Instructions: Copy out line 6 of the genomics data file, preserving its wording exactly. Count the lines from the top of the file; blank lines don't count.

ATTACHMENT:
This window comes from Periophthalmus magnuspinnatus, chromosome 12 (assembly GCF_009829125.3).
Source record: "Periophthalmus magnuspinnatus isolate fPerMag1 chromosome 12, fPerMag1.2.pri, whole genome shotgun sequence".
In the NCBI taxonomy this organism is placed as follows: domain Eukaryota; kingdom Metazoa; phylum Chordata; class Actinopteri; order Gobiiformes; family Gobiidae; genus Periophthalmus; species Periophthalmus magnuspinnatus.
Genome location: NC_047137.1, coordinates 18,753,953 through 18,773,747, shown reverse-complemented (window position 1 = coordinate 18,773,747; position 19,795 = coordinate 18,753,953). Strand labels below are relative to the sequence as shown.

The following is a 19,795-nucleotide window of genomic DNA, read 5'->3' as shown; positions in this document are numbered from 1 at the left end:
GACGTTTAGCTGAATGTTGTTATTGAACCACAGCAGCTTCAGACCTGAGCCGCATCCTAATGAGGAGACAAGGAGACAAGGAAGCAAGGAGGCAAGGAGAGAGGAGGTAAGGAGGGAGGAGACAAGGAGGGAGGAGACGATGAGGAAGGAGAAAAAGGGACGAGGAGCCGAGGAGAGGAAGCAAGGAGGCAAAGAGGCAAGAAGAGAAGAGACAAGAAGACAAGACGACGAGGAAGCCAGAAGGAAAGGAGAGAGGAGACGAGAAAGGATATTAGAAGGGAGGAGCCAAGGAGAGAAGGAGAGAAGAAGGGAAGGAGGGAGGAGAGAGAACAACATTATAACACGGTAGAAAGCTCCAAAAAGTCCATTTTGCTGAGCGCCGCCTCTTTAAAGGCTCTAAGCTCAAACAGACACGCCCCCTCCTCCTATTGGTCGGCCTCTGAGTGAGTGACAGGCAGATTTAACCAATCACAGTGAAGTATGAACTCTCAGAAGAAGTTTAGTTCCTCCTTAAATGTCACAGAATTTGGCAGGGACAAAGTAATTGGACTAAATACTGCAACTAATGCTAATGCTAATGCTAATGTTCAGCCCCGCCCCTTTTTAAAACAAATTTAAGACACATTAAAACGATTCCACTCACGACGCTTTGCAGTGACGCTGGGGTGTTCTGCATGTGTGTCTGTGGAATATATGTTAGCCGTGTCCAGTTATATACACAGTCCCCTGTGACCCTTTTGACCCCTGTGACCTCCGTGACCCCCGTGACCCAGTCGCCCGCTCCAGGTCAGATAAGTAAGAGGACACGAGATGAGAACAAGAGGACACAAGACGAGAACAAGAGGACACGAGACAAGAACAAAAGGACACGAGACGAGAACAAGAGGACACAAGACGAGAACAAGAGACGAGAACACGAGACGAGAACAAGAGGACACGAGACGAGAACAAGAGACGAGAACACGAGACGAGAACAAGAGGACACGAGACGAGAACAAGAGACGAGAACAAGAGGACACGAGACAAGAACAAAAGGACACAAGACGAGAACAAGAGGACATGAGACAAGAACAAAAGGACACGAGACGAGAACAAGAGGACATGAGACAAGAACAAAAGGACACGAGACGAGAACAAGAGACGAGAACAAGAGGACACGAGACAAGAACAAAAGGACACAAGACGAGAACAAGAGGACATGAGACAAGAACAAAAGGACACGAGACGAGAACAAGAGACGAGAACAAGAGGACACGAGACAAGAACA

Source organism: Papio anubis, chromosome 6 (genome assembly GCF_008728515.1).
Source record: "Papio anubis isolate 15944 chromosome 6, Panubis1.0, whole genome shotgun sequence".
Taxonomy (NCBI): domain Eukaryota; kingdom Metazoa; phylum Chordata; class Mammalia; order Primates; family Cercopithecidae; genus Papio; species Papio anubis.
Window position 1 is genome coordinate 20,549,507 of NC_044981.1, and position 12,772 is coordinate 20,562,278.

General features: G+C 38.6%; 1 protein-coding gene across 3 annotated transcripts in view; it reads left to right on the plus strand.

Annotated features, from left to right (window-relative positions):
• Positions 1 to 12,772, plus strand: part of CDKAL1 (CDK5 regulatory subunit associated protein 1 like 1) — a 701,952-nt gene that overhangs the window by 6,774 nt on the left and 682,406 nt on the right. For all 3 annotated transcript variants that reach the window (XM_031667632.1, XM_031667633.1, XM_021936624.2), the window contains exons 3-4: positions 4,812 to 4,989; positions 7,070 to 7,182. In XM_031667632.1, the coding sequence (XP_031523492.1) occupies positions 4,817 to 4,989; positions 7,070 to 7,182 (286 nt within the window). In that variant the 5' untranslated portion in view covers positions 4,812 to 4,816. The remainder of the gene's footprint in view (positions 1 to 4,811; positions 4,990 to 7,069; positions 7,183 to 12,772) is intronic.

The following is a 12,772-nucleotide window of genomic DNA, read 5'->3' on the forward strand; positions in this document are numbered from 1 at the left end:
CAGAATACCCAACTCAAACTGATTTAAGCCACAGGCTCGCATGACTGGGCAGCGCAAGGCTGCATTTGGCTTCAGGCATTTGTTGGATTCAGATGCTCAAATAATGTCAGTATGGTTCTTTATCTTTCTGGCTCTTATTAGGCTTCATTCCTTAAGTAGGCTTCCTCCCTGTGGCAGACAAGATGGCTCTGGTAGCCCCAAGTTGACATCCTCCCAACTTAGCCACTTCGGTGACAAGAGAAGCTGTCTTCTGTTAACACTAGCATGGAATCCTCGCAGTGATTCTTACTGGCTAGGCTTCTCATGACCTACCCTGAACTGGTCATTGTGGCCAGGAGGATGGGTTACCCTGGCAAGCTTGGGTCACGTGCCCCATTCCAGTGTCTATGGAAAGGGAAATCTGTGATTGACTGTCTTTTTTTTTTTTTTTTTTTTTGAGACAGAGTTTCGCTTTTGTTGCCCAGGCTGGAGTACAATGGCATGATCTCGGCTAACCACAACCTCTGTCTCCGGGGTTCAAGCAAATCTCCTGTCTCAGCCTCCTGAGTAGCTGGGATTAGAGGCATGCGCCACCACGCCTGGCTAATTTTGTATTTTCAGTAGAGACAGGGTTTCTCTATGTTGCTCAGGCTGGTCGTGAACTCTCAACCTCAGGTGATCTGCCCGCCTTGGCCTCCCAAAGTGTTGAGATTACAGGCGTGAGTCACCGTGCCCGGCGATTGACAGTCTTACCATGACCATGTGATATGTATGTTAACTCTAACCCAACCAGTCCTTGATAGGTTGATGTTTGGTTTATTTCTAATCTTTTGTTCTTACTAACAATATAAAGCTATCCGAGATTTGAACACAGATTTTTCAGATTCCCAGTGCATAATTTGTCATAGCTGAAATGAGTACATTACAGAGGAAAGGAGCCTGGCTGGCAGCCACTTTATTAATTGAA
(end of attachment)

GACGTTTAGCTGAATGTTGTTATTGAACCACAGCAGCTTCAGACCTGAGCCGCATCCTAATGAGGAGACAAGGAGACAAGGAAGCAAGGAGGCAAGGAGAGAGGAGGTAAGGAGGGAGGAGACAAGGAGGGAGGAGACGATGAGGAAGGAGAAAAAGGGACGAGGAGCCGAGGAGAGGAAGCAAGGAGGCAAAGAGGCAAGAAGAGAAGAGACAAGAAGACAAGACGACGAGGAAGCCAGAAGGAAAGGAGAGAGGAGACGAGAAAGGATATTAGAAGGGAGGAGCCAAGGAGAGAAGGAGAGAAGAAGGGAAGGAGGGAGGAGAGAGAACAACATTATAACACGGTAGAAAGCTCCAAAAAGTCCATTTTGCTGAGCGCCGCCTCTTTAAAGGCTCTAAGCTCAAACAGACACGCCCCCTCCTCCTATTGGTCGGCCTCTGAGTGAGTGACAGGCAGATTTAACCAATCACAGTGAAGTATGAACTCTCAGAAGAAGTTTAGTTCCTCCTTAAATGTCACAGAATTTGGCAGGGACAAAGTAATTGGACTAAATACTGCAACTAATGCTAATGCTAATGCTAATGTTCAGCCCCGCCCCTTTTTAAAACAAATTTAAGACACATTAAAACGATTCCACTCACGACGCTTTGCAGTGACGCTGGGGTGTTCTGCATGTGTGTCTGTGGAATATATGTTAGCCGTGTCCAGTTATATACACAGTCCCCTGTGACCCTTTTGACCCCTGTGACCTCCGTGACCCCCGTGACCCAGTCGCCCGCTCCAGGTCAGATAAGTAAGAGGACACGAGATGAGAACAAGAGGACACAAGACGAGAACAAGAGGACACGAGACAAGAACAAAAGGACACGAGACGAGAACAAGAGGACACAAGACGAGAACAAGAGACGAGAACACGAGACGAGAACAAGAGGACACGAGACGAGAACAAGAGACGAGAACACGAGACGAGAACAAGAGGACACGAGACGAGAACAAGAGACGAGAACAAGAGGACACGAGACAAGAACAAAAGGACACAAGACGAGAACAAGAGGACATGAGACAAGAACAAAAGGACACGAGACGAGAACAAGAGGACATGAGACAAGAACAAAAGGACACGAGACGAGAACAAGAGACGAGAACAAGAGGACACGAGACAAGAACAAAAGGACACAAGACGAGAACAAGAGGACATGAGACAAGAACAAAAGGACACGAGACGAGAACAAGAGACGAGAACAAGAGGACACGAGACAAGAACA